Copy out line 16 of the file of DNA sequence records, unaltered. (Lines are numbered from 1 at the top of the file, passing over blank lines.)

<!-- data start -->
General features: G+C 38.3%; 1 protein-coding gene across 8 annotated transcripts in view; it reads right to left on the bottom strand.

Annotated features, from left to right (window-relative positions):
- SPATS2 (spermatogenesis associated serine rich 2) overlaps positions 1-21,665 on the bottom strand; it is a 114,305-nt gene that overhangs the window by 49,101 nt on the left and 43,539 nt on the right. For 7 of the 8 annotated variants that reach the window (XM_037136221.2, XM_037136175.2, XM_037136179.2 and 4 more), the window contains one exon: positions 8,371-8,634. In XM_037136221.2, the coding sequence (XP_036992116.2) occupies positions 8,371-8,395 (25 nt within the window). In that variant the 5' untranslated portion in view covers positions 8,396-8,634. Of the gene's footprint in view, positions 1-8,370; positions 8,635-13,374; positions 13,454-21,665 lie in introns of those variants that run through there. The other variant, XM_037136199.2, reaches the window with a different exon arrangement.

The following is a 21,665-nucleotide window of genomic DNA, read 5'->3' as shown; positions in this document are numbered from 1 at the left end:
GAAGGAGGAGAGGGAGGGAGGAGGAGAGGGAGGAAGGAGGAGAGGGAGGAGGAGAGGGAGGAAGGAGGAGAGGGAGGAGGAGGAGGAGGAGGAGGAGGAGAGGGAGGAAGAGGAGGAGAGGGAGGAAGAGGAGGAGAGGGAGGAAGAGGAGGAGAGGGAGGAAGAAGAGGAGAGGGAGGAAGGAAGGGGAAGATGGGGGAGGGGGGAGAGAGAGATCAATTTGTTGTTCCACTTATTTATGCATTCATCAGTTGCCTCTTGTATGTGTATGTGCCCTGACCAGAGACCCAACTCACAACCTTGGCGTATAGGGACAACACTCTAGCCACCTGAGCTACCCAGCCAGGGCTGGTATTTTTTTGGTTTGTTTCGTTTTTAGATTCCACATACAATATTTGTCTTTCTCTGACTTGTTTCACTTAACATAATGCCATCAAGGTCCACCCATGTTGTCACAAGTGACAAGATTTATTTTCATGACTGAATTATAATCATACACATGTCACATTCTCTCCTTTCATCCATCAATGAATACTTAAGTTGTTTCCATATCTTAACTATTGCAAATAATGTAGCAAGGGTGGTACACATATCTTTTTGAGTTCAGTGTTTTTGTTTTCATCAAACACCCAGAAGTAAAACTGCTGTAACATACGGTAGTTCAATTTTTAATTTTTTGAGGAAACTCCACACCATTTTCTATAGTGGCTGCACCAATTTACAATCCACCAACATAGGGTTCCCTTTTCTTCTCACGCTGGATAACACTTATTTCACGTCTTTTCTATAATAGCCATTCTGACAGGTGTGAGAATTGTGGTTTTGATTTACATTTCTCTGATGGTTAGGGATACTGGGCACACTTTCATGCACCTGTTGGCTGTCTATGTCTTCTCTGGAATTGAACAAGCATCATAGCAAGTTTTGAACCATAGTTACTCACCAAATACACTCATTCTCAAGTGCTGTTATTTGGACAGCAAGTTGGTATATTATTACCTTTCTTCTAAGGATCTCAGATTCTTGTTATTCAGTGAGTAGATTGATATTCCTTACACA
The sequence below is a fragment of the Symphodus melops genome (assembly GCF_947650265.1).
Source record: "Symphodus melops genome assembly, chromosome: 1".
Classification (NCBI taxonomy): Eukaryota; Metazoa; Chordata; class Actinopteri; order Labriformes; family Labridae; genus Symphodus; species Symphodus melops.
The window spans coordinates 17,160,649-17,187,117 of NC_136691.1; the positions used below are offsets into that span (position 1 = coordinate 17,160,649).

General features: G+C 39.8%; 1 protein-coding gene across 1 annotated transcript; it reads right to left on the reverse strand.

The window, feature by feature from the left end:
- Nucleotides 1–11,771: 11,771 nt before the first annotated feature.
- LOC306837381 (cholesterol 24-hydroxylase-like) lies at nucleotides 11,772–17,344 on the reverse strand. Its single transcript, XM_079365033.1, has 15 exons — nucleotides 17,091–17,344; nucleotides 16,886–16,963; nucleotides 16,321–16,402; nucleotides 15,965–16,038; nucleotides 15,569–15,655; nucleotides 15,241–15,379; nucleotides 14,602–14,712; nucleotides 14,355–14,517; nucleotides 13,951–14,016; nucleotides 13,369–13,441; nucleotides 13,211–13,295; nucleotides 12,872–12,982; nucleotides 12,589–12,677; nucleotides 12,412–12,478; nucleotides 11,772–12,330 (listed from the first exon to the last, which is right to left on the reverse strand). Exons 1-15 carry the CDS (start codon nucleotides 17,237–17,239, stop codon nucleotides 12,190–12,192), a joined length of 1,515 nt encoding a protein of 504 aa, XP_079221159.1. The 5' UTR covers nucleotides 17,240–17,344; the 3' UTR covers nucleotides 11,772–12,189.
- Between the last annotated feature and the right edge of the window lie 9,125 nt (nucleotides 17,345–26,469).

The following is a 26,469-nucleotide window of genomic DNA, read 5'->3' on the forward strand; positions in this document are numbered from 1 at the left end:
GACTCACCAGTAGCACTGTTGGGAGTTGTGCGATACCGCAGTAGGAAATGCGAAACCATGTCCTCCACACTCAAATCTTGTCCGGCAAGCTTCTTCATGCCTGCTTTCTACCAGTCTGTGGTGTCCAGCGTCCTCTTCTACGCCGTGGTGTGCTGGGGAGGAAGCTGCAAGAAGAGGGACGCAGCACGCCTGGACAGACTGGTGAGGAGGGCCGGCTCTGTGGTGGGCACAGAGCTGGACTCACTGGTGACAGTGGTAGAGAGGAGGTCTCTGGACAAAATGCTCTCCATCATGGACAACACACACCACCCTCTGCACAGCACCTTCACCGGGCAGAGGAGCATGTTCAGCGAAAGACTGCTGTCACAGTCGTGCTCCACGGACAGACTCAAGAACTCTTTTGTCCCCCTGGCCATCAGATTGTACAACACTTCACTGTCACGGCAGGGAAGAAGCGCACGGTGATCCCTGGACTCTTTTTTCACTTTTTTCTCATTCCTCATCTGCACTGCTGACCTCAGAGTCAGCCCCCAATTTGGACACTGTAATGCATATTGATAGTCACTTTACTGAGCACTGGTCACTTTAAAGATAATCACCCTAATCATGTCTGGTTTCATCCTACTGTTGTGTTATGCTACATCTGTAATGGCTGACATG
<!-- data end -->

GACTCACCAGTAGCACTGTTGGGAGTTGTGCGATACCGCAGTAGGAAATGCGAAACCATGTCCTCCACACTCAAATCTTGTCCGGCAAGCTTCTTCATGCCTGCTTTCTACCAGTCTGTGGTGTCCAGCGTCCTCTTCTACGCCGTGGTGTGCTGGGGAGGAAGCTGCAAGAAGAGGGACGCAGCACGCCTGGACAGACTGGTGAGGAGGGCCGGCTCTGTGGTGGGCACAGAGCTGGACTCACTGGTGACAGTGGTAGAGAGGAGGTCTCTGGACAAAATGCTCTCCATCATGGACAACACACACCACCCTCTGCACAGCACCTTCACCGGGCAGAGGAGCATGTTCAGCGAAAGACTGCTGTCACAGTCGTGCTCCACGGACAGACTCAAGAACTCTTTTGTCCCCCTGGCCATCAGATTGTACAACACTTCACTGTCACGGCAGGGAAGAAGCGCACGGTGATCCCTGGACTCTTTTTTCACTTTTTTCTCATTCCTCATCTGCACTGCTGACCTCAGAGTCAGCCCCCAATTTGGACACTGTAATGCATATTGATAGTCACTTTACTGAGCACTGGTCACTTTAAAGATAATCACCCTAATCATGTCTGGTTTCATCCTACTGTTGTGTTATGCTACATCTGTAATGGCTGACATG